Unlike project management, which contains an end point, program management is continuous and, in most cases, requires a permanent role to be created. As a result, it is essential to understand the life cycle of program management and why it lasts that long. 

Program Management Stages or Lifecycle

5 Stages of program management

Program management as an organizational strategy has five critical stages, which are:

  • Program Initiation
  • Program definition
  • Identification and allocation of resources
  • Program execution
  • Closing

Stage One: Program Initiation

The first stage serves as the initial point of the program lifecycle. This stage involves a meeting with the organization’s leadership and program manager to identify their general goals for the company. 

They shift through previous plans, comparing them to the present goals and seeking ways to merge related targets. It is a critical stage in the process because it defines the overall strategy for project execution, including stakeholder involvement, member motivation and productivity.  

Stage Two: Program Definition

Stage two involves a total spelling out of the terms surrounding the programs in line with the organization’s highest goals. It also creates an opportunity for stakeholders within the organization and those connected with the program and associated projects to voice out their contributions and concerns as it affects them in their separate units. 

The idea is to create a forum to amend the organizational terms, including documents before ratification. Program definition is similar to a control measure that the management implements before embarking full scale on a program/project to avoid any obstacles. 

After all deliberations, the program definition gives rise to a document that guides project managers and their team members to stay on track and complete their projects.  

Stage Three: Identification and Allocation of Resources

Every organization has a resource pool from which the organization finances and facilitates the attainment of its goals. The resource pool usually contains all finances, infrastructure and raw materials (if they are into manufacturing) to help them succeed. It also includes an in-house assignment of tasks and assignments. 

As a result, program managers, project managers, team members and all other relevant personnel and human resources are given their specific functions.

Sometimes, this stage can also involve onboarding, recruitment, or hiring new team members or employees to contribute their skills toward attaining company goals. 

Stage Four: Program Execution

The penultimate stage is usually the longest in the life cycle of program management. The same goes for project management with slight variations.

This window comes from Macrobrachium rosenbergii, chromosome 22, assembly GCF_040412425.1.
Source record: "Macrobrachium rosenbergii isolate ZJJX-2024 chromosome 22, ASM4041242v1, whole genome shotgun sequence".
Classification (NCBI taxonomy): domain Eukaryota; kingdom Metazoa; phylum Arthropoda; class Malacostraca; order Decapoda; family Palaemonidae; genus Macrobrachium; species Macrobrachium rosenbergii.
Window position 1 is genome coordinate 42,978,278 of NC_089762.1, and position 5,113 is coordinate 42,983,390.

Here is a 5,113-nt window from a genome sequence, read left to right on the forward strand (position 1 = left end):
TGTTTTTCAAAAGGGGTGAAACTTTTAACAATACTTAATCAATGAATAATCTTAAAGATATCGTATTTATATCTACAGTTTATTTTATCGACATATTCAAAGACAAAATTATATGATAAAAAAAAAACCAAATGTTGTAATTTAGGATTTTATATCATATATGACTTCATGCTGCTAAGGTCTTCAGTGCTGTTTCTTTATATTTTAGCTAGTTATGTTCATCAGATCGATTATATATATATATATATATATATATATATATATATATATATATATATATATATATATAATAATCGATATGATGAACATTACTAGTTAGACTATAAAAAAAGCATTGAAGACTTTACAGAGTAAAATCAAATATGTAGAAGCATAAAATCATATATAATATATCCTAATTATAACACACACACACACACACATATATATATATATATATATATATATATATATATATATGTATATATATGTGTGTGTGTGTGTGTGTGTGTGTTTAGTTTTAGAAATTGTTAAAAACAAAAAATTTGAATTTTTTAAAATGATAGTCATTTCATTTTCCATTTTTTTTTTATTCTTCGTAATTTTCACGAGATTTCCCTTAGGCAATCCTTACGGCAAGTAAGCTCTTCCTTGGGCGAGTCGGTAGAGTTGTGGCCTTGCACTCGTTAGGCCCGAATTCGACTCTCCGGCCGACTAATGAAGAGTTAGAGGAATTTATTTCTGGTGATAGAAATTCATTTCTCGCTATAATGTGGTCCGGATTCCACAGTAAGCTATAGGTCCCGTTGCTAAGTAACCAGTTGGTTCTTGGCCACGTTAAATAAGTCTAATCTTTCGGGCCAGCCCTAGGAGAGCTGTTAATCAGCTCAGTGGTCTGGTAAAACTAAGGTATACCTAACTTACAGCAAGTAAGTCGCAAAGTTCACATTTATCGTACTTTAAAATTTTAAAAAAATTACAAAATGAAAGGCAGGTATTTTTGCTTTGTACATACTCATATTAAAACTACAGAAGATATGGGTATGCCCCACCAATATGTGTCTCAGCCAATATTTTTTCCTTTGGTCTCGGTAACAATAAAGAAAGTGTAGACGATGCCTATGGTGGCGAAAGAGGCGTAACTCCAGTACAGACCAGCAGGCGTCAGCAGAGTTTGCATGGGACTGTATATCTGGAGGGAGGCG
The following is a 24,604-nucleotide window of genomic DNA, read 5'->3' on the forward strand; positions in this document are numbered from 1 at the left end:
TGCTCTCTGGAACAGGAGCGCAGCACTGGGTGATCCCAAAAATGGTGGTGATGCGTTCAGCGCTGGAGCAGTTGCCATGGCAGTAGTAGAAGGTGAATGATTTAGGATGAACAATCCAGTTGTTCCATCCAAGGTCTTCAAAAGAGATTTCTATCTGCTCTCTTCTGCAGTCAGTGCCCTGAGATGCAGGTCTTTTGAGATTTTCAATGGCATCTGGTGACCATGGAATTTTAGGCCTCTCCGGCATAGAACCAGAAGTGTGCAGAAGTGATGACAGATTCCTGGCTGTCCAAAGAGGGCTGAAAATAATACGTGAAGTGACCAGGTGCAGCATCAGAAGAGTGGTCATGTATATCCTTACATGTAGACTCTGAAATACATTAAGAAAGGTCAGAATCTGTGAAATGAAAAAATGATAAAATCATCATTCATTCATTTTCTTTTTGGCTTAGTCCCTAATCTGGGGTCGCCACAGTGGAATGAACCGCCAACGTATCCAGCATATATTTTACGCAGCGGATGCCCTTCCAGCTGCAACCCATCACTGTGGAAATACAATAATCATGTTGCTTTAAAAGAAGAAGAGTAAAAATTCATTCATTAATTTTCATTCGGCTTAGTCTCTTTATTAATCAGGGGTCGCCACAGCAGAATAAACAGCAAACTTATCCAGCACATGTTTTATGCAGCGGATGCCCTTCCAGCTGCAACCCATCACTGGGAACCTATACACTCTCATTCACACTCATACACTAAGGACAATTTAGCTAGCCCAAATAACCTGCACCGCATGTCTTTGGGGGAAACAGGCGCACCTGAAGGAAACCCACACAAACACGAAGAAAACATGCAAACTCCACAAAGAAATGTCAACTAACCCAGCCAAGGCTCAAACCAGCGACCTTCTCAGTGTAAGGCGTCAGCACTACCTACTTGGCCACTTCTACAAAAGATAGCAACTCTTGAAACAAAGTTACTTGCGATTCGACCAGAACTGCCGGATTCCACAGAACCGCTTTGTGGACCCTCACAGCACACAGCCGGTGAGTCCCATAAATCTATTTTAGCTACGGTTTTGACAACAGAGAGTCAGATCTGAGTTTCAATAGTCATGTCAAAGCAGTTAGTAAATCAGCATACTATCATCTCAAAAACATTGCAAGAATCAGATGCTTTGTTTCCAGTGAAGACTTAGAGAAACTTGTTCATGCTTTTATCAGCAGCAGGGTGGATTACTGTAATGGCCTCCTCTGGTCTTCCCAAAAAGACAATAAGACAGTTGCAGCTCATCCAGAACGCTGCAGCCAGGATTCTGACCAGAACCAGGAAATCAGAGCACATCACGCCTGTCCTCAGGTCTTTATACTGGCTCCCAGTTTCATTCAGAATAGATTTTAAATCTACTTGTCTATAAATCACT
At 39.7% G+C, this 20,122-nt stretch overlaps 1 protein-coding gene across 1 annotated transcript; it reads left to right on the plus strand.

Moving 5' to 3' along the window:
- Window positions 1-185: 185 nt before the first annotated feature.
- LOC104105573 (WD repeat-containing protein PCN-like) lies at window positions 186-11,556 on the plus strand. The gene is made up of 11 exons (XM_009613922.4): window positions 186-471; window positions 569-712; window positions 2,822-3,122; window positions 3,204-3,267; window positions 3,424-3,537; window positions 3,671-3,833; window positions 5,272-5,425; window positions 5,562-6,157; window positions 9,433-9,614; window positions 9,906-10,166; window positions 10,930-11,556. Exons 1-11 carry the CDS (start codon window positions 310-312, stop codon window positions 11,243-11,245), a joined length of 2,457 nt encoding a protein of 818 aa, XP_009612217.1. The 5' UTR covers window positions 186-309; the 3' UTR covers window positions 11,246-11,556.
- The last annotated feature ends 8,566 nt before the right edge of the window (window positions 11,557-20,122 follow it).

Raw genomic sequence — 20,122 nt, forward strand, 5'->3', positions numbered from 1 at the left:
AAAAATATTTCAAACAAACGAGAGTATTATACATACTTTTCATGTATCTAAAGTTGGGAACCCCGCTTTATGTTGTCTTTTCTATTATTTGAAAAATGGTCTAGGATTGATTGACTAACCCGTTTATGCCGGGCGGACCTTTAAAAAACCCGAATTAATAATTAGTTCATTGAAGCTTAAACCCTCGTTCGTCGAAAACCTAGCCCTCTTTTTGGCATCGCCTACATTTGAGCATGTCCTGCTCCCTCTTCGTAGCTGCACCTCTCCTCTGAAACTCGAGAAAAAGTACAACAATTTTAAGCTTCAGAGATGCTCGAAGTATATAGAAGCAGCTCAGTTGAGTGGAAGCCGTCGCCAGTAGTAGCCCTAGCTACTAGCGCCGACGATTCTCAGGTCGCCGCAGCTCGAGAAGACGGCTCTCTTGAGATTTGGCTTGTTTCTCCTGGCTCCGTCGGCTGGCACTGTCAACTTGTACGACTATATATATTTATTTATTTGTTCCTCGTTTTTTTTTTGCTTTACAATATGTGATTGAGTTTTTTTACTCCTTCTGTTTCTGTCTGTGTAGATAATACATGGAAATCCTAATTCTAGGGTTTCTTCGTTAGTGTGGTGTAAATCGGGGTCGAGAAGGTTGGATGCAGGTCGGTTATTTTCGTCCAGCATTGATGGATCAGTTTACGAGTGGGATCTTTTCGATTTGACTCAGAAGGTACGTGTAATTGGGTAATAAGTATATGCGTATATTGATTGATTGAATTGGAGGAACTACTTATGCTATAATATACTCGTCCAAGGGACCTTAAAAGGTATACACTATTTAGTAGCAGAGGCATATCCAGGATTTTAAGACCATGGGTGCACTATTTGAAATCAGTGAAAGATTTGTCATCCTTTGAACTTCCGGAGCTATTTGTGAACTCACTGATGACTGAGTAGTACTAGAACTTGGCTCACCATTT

This fourth stage in program management involves the actual program execution after deliberations. 

Essentially, the programs (project portfolios) are the lifeblood of the program management process. As a result, failure to effectively run the programs means the ultimate failure of the organization’s goals and objectives. A failed program can cause an enterprise to lose its competitive advantage in the market.

Stage Five: Closing or Closure

The closing stage is the fifth and final stage in the program management process. It marks the end of the life cycle of a successful program and probably the beginning of a new one. Companies reach the closing of their program management prices when all programs and associated projects have been completed. 

In most cases, the closing causes the organization to break up the existing team to set up a new one to start the program management process afresh.

Alternatively, some organizations may mark the closing with a little celebration and special employee compensation like raises or bonuses before regrouping to restart the process.  

Office celebration

Here is a table summarizing the lifecycle of program management.

Stages in Program ManagementLifecycle DesignationDevelopmental Features and Characteristics
Stage oneProgram InitiationDefinition of organizational goals
Definition of stakeholder involvement
Spot opportunities
Set up a business case
Stage twoProgram DefinitionOpinion poll for organization members
Amendment of program terms
Program documentation
Program definition.
Stage threeIdentification and allocation of resourcesAllocation of program resources
Assigning of tasks
Establishment of the process
Infrastructural setup
Milestone establishment
Stage fourAtual Program management
Monitor and track program progress
Implement program risk management
Ensure adherence to plan
Audit deliverables
Stage fiveClosing
Turn in program deliverables
Program review
Member compensation
Performance appraisal and quality assessment. 

What Are Programs in Project Management?

Programs in project management are a collection of tasks or projects that are managed as a group. It is a management tool organizations use to create efficiency of scale. 

Believe it or not, project management was once considered the most effective approach for strategic organizational management.